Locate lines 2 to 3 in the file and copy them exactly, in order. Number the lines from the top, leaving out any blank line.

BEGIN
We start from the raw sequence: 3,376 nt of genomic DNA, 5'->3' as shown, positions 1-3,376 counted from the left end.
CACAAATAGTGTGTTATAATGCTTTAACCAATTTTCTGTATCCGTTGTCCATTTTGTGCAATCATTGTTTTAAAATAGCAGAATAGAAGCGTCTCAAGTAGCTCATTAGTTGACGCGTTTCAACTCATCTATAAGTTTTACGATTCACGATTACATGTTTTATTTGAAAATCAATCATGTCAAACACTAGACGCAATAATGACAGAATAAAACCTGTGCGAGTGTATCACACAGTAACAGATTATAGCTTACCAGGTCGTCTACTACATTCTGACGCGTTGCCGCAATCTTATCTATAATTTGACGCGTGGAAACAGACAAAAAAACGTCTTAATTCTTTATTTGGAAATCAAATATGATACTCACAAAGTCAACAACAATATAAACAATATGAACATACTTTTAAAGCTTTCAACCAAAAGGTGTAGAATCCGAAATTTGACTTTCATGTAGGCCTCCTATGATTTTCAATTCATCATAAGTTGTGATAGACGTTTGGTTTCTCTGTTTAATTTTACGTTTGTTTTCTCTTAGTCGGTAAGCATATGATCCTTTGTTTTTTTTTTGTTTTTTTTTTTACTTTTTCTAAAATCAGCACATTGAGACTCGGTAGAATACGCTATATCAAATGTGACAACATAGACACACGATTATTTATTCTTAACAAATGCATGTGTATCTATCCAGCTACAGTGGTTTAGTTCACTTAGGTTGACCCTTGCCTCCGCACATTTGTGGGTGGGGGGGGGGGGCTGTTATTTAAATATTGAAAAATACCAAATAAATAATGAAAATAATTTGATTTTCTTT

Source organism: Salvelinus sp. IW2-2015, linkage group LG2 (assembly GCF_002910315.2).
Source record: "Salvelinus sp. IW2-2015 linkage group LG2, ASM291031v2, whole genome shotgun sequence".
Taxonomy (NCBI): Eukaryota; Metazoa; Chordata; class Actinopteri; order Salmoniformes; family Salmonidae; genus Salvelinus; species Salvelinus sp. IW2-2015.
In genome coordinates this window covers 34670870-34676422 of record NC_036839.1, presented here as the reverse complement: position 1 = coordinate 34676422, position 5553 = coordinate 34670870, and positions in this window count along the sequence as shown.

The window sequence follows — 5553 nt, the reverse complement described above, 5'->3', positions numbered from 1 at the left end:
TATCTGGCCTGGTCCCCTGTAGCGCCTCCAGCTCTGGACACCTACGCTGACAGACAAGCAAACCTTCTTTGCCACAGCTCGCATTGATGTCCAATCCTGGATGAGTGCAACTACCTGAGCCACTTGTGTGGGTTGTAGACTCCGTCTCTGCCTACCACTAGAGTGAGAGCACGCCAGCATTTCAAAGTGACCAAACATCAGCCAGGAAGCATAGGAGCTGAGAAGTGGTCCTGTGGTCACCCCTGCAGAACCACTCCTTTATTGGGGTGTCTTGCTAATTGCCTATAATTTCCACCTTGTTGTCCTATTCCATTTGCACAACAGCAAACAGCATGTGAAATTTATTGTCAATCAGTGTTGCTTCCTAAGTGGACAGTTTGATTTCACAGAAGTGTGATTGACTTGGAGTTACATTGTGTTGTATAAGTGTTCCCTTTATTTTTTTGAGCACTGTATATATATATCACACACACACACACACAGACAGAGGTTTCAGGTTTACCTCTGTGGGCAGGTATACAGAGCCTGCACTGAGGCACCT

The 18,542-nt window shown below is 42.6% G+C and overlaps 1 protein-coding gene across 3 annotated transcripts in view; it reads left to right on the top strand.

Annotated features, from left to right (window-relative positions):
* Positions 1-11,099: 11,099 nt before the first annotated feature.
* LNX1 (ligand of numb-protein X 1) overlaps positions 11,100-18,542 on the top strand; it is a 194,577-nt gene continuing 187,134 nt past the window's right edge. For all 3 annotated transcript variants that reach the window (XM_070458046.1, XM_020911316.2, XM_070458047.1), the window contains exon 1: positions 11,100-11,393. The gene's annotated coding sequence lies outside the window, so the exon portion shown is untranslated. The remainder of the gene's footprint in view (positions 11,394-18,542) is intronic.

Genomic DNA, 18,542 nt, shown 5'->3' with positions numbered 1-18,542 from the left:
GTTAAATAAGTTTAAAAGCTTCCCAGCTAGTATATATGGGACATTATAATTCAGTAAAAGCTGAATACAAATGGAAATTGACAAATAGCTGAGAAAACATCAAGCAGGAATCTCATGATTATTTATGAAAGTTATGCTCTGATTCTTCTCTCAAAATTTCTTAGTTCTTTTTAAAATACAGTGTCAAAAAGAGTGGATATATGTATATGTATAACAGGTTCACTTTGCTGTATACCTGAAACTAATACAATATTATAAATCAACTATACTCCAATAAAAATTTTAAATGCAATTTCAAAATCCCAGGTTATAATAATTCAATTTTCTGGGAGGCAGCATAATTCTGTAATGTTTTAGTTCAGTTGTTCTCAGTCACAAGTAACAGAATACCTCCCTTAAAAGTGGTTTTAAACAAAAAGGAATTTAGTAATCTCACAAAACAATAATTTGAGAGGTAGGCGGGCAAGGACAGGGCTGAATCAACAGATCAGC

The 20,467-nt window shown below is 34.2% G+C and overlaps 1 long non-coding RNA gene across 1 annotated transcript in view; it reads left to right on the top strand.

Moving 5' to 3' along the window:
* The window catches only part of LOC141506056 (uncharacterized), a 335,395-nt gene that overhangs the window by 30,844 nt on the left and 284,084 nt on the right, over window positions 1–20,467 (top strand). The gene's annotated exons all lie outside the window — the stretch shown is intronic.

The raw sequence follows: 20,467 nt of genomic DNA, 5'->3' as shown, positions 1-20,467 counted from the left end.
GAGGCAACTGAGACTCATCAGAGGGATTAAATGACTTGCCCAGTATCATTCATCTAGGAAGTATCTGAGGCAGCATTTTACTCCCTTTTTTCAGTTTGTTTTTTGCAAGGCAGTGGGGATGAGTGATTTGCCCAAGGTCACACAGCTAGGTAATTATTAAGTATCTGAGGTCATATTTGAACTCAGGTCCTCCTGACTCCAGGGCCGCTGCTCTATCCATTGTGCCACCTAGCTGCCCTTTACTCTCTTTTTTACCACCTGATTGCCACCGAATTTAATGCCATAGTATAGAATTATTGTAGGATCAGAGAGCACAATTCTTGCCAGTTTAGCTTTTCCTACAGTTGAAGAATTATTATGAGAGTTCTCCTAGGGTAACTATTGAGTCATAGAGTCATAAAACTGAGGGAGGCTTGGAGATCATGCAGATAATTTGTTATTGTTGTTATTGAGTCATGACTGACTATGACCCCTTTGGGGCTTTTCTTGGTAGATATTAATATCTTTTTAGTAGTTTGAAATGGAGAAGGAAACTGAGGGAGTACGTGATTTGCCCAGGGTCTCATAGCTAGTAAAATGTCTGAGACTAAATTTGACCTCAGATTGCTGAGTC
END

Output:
CACAAATAGTGTGTTATAATGCTTTAACCAATTTTCTGTATCCGTTGTCCATTTTGTGCAATCATTGTTTTAAAATAGCAGAATAGAAGCGTCTCAAGTAGCTCATTAGTTGACGCGTTTCAACTCATCTATAAGTTTTACGATTCACGATTACATGTTTTATTTGAAAATCAATCATGTCAAACACTAGACGCAATAATGACAGAATAAAACCTGTGCGAGTGTATCACACAGTAACAGATTATAGCTTACCAGGTCGTCTACTACATTCTGACGCGTTGCCGCAATCTTATCTATAATTTGACGCGTGGAAACAGACAAAAAAACGTCTTAATTCTTTATTTGGAAATCAAATATGATACTCACAAAGTCAACAACAATATAAACAATATGAACATACTTTTAAAGCTTTCAACCAAAAGGTGTAGAATCCGAAATTTGACTTTCATGTAGGCCTCCTATGATTTTCAATTCATCATAAGTTGTGATAGACGTTTGGTTTCTCTGTTTAATTTTACGTTTGTTTTCTCTTAGTCGGTAAGCATATGATCCTTTGTTTTTTTTTTGTTTTTTTTTTTACTTTTTCTAAAATCAGCACATTGAGACTCGGTAGAATACGCTATATCAAATGTGACAACATAGACACACGATTATTTATTCTTAACAAATGCATGTGTATCTATCCAGCTACAGTGGTTTAGTTCACTTAGGTTGACCCTTGCCTCCGCACATTTGTGGGTGGGGGGGGGGGGCTGTTATTTAAATATTGAAAAATACCAAATAAATAATGAAAATAATTTGATTTTCTTT

Source organism: Salvelinus sp. IW2-2015, linkage group LG2 (assembly GCF_002910315.2).